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Introduction to InfluxDB

Table of contents

  1. Setting up InfluxDB Open Source
  2. An introductory tour of the InfluxDB UI
    1. User and Account Information
      1. Settings
    2. Data
      1. Buckets
      2. Tokens
    3. Explorer
      1. Query Builder
      2. Flux Editor
  3. Setting Up the CLI
    1. Find Your Host URL
    2. Finding Your Org ID
    3. Generating Your All-Access Token
    4. Create and Test the CLI Config
  4. Setting Up VSCode
  5. Further Reading

In general, I will assume that you are using the SaaS version of InfluxDB, InfluxDB Cloud. However, most of the content here should be applicable to the OSS standalone version, and when there are important differences between the two, I will point them out.

Start by visiting the InfluxDB Cloud sign up page and fill in the sign up form:


The InfluxDB Cloud sign up page.

Image 6

After acknowledging the email verification, choose a Cloud Provider and a region. This is extremely useful if you are already running cloud-based services. InfluxDB Cloud account because InfluxDB Cloud runs in multiple regions across Google, Azure, and AWS clouds. If you don’t have a preference, just look for a region close to your locality. It’s possible to migrate data and the rest of the account later, but the process is not particularly streamlined, so if you do have a preference, keep that in mind. Note that you don’t need your own account with any of these providers to create an InfluxDB Cloud account.


Next, choose a plan. A free tier plan is perfect for light workloads and getting started with your application. Converting a free tier plan to a paid plan is easy if you need more resources or if you are going into production later. A free tier plan does not require a credit card–just create a free InfluxDB Cloud account and get started.


Now your account is ready to use. You’ll explore some options for uploading sample data or your real data in the next section.

Setting up InfluxDB Open Source

Running InfluxDB OSS is not much more involved than creating an InfluxDB Cloud account. Simply download the InfluxDB OSS single binary, run InfluxDB, and then access the InfluxDB UI in your browser.

There are a few options for installing InfluxDB on the install page of the docs depending on your OS A few things to note:

  1. The Linux Arm versions are limited to 64 bit architectures, so they require a later version of Raspberry Pi, for example, if you are seeking to run it there.
  2. InfluxDB is packaged in brew for the Mac, and many Linux distributions have native package manager support. However, some repositories still have an older 1.x version of InfluxDB in their repositories.

Because InfluxDB is available as one simple binary, you can also download the latest release from the downloads portal.

Depending on your installation method, influxdb may already be running. If not, run InfluxDB with with the influxd command:

$ influxd

And then access it at http://localhost:8086. You’ll be prompted to create an initial account to get started, and then the set up experience is pretty much identical to InfluxDB Cloud.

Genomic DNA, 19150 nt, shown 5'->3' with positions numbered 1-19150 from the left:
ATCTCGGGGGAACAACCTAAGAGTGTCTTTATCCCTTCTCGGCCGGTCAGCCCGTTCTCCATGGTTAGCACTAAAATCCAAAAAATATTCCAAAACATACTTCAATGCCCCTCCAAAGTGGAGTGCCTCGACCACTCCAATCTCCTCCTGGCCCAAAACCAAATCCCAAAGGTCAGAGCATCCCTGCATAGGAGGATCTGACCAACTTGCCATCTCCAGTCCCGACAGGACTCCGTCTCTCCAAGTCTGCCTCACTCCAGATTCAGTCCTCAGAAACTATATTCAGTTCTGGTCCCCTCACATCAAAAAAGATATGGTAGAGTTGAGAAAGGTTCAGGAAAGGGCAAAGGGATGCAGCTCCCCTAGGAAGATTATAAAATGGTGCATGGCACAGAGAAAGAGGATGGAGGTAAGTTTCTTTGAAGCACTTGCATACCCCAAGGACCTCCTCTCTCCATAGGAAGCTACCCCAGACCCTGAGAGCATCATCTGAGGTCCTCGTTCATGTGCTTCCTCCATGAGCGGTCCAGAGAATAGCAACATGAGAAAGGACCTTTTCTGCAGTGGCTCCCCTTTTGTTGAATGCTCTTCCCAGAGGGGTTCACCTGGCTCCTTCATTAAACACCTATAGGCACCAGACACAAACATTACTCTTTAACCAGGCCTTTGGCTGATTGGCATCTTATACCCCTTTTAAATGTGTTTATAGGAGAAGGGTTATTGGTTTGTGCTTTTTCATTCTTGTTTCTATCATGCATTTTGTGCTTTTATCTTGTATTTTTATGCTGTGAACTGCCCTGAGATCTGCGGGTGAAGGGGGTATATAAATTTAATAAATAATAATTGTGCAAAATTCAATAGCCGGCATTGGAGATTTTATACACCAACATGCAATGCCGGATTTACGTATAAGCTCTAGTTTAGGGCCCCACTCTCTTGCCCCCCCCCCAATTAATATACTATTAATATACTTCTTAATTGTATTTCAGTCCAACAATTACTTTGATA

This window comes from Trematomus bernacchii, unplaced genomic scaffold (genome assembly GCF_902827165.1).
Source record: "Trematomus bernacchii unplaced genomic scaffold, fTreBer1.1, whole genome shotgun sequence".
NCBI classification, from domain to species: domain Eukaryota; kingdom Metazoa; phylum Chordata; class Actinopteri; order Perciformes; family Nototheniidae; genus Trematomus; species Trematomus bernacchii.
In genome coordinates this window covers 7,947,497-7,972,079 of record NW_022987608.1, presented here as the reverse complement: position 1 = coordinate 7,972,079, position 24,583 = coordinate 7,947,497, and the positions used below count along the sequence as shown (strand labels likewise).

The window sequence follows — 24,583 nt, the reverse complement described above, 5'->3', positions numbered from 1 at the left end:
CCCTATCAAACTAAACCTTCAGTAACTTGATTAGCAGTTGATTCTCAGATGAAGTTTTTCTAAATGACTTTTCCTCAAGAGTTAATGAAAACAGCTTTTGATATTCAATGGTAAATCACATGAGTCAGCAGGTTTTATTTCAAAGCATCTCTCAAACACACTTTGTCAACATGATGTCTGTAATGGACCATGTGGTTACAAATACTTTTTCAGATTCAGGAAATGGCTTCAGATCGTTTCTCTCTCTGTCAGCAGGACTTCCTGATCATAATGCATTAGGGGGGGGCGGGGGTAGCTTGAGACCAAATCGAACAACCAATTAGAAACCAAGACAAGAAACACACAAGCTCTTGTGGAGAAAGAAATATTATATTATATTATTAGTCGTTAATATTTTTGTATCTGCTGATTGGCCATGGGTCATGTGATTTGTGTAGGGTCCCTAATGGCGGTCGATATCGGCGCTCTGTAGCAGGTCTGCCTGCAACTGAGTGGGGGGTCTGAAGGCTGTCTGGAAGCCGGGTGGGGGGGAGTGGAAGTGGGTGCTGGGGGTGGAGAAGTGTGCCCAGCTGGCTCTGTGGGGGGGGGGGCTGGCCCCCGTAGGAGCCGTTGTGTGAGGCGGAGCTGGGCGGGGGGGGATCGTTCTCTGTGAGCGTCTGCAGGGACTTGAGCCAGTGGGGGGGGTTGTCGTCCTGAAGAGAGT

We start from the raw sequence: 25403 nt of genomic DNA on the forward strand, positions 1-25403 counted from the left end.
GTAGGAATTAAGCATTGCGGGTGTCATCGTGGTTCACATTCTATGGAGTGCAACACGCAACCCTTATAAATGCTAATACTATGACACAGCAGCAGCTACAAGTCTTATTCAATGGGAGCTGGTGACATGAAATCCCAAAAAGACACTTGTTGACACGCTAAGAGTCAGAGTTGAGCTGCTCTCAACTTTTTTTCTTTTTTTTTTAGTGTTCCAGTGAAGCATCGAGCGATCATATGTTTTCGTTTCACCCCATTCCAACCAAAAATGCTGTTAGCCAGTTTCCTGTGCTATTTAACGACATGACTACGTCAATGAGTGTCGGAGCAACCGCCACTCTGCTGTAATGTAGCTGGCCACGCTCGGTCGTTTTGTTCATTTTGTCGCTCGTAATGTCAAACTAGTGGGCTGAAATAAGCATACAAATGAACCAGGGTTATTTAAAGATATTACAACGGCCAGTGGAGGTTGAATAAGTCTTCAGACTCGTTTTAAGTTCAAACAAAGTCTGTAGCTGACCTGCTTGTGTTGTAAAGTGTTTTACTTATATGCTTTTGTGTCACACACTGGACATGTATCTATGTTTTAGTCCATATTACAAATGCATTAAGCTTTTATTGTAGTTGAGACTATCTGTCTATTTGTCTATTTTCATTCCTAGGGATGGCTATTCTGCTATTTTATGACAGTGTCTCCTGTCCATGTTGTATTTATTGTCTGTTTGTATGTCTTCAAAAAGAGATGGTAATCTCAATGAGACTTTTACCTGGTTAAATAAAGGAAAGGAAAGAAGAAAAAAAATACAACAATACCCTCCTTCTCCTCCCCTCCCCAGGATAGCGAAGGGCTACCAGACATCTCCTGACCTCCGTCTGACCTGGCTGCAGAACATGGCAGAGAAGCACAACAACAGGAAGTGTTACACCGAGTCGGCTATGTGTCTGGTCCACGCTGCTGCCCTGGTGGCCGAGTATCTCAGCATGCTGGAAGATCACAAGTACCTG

The **Getting Started **page in the InfluxDB UI

An introductory tour of the InfluxDB UI

Now that you’ve set up your InfluxDB account, take a moment to familiarize yourself with the InfluxDB UI. When you first log into your InfluxDB Account you should see the Getting Started home page.


Navigate the User and Account Information icon and the Explorer page from the navigation bar to the right.

The Getting Started home page highlights some of the key functionality of InfluxDB including the ability to:

  1. Load data
  2. Build a dashboard
  3. Set up alerting

These panels will redirect you to corresponding pages available through the navigation bar to the right. In this section we’ll focus on the most critical areas of the InfluxDB UI for getting started with InfluxDB:

  • User and Account Information icon
  • Explorer

We’ll dive into the other areas later on.

User and Account Information

The User and Account Information icon redirects you to corresponding Account and Organization pages:

user and account


The Settings tab in the Organization page provides Common ID’s that you’ll need for Authentication and Authorization within InfluxDB. These ID’s include your User ID and Organization ID (org ID). You’ll need these ID’s to configure the CLI, use a Client, and more.

settings tap


The Data page provides you with multiple solutions for loading your data into InfluxDB including file upload, Client Libraries, and Telegraf. It also contains tabs for all the necessary resource management to successfully write data through those solutions. Specifically, the Data page allows you to:

  • Load data from a variety of sources including file upload, client libraries, and Telegraf.
  • Create and manage your buckets.
  • Create and manage your Telegraf configurations.
  • Create and manage your Authentication tokens. Authentication tokens are required for a variety of InfluxDB tools. You’ll need an Authentication token to configure the CLI, use a Client, and more.

load data


The Buckets tab allows you to create and delete buckets. Buckets are a named location to store data within InfluxDB. InfluxDB Data Model will cover buckets in detail.


Click the + Create Bucket button to name generate a new bucket.


The Tokens tab allows you to create and delete tokens. InfluxDB Authentication tokens ensure secure interaction between users and data. You’ll need an Authentication token to configure the CLI, use a Client, and more.

Important Note: The only way to create an All-Access token is through the InfluxDB UI. An All-Access token grants full access permissions to all resources in an organization.